The global causes are greater still. Few things would do more for global development than ensuring every girl gets a primary education – though we should want that for every boy too. More power to International Women's Day if it can rally more of us to act - as long as it is clear that these are not issues for women only, but causes that should unite us all.


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A coalition of charities are using International Women's Day to call for greater action on reducing maternal mortality, to cut the number of women who die in pregnancy and childbirth.

You can find out more and supprt the the global maternity mortality campaign from White Ribbon Alliance.

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India's Parliament is today due to debate a Bill which would introduce a quota so that women one-third of Parliamentary seats in the Lok Sabha, India's House of Commons, and in regional parliaments.

The measure is controversial. Measures to pass the measure were defeated in 2003 and 2005. The Hindu has a slideshow gallery of campaigns and protests on the issue. Parliament adjourned twice following disruptive protests from some opposition parties.

But supporters of the Bill believe they will have the two-thirds majority in both Houses which is needed for a constitutional reform, with the Prime Minister's Congress party, the right-wing Hindu nationalist BJP and the Communist Party backing it, and competing to claim the credit for the reform.

***


The F word blog reports and runs pictures from the Million Women Rise march in London on Saturday.

Liberal Conspiracy and the F Word both highlight the UK Gender and Development Network manifesto, suggesting a series of measures to strengthen gender equality and women’s empowerment in international development policy.

3 comments:

Robert said...

So the labour party hand picks the women it selects great way to do it...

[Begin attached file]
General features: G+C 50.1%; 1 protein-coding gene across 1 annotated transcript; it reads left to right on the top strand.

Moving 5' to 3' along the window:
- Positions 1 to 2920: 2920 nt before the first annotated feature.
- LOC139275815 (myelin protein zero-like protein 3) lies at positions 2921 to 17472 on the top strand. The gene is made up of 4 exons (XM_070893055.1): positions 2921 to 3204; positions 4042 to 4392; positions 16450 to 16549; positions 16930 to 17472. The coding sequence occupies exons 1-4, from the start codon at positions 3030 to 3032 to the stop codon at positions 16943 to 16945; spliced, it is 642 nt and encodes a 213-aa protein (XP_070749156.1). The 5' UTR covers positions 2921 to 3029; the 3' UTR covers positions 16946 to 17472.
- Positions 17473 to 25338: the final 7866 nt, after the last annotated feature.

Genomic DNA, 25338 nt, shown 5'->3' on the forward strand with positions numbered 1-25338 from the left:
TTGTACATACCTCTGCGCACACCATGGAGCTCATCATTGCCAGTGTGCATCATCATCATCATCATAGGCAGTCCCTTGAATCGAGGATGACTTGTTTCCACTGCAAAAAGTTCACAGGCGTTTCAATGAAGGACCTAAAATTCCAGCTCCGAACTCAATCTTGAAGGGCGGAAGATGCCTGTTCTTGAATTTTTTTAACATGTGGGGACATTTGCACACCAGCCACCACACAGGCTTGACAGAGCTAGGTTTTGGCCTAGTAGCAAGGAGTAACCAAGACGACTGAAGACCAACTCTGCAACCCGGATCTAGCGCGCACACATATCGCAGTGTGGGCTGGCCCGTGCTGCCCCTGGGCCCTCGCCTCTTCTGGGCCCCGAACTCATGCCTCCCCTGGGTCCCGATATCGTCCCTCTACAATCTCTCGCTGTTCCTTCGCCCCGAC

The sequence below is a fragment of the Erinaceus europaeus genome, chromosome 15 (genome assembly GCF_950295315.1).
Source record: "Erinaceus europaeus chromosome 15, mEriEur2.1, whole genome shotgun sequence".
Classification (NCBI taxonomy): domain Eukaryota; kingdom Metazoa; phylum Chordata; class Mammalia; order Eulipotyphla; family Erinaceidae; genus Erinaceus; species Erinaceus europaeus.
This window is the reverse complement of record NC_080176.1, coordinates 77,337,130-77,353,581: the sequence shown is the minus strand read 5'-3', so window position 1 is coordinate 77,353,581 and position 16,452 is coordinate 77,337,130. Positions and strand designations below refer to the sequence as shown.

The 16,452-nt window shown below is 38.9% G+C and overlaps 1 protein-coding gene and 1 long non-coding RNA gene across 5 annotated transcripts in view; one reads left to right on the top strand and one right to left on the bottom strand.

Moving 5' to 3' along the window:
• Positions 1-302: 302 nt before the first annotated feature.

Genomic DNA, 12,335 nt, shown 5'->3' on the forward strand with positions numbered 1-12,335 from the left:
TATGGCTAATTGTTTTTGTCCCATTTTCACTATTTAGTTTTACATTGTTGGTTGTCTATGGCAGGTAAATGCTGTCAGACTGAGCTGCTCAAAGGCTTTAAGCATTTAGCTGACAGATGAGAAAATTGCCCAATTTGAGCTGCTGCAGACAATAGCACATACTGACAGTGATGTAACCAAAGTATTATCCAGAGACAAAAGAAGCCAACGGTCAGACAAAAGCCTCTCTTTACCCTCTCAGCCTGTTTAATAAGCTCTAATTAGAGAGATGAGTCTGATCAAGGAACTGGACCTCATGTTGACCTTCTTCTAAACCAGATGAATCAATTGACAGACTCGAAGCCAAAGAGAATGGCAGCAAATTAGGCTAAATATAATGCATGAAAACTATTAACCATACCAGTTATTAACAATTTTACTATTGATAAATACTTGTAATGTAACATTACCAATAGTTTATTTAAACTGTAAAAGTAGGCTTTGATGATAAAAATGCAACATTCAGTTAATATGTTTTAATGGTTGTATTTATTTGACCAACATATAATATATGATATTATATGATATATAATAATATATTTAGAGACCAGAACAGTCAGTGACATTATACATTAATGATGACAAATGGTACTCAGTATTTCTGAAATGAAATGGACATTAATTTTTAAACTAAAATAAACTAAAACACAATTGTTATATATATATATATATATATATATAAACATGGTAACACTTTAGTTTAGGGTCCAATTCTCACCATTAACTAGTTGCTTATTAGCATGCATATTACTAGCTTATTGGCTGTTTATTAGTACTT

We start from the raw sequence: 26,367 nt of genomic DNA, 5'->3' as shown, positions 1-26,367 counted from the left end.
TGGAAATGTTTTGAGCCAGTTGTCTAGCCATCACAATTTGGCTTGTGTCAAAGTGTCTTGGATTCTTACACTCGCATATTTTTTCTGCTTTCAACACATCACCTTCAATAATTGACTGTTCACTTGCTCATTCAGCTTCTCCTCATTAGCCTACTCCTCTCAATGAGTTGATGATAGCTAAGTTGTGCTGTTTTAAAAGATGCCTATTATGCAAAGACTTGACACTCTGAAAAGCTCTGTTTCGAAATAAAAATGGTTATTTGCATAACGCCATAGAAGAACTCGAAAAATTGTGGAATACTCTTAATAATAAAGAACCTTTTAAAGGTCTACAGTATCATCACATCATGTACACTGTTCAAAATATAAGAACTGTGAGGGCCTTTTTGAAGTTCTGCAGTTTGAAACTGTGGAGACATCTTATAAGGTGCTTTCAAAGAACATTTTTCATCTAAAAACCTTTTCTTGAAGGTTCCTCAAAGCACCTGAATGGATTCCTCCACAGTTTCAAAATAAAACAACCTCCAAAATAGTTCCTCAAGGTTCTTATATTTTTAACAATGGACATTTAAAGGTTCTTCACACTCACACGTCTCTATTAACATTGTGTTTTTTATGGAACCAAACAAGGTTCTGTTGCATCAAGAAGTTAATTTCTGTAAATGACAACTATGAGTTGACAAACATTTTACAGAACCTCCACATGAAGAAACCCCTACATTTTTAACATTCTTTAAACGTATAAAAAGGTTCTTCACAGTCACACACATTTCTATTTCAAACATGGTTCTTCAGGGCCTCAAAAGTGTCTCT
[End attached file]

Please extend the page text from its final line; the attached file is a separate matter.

Joe said...

Some really important points have been made here. The existence of inequality like this in the 21st century is totally unacceptable. I think women’s day is a necessary step on the move towards equality. On that not, not sure if anyone else on here got today’s email from the Hope not Hate campaign regarding a publication specifically aimed at women voters. I just donated and would encourage others to do so as well. Unison are doubling every donation!!!

http://action.hopenothate.org.uk/DoubleDonation

Sarah said...

Women are grossly under-represented in parliament. As you rightly quoted in the article only one in five of our MPs are female, hardly a representative parliament is it?! In my opinion the best way of getting more women into parliament is by implementing proportional representation http://www.tinyurl.com/Proportional-Rep

The way we vote can and does influence the number of women elected into parliament. First past the post lets down women hugely, it offers very few chances for women to break into national politics and gives huge advantages to its incumbrents. It lets down voters and constituencies by limiting their choices and fosters negative and agressive political culture. Under proportional representation an average of 10% more women would be elected. There is already proof that PR works in making a more representative parliament. Sweden uses PR and as you pointed out 47.3% of their parliament are women and Rwanda has 56.3% women. We need to change our voting system now if we want to see a parliament that represents the people!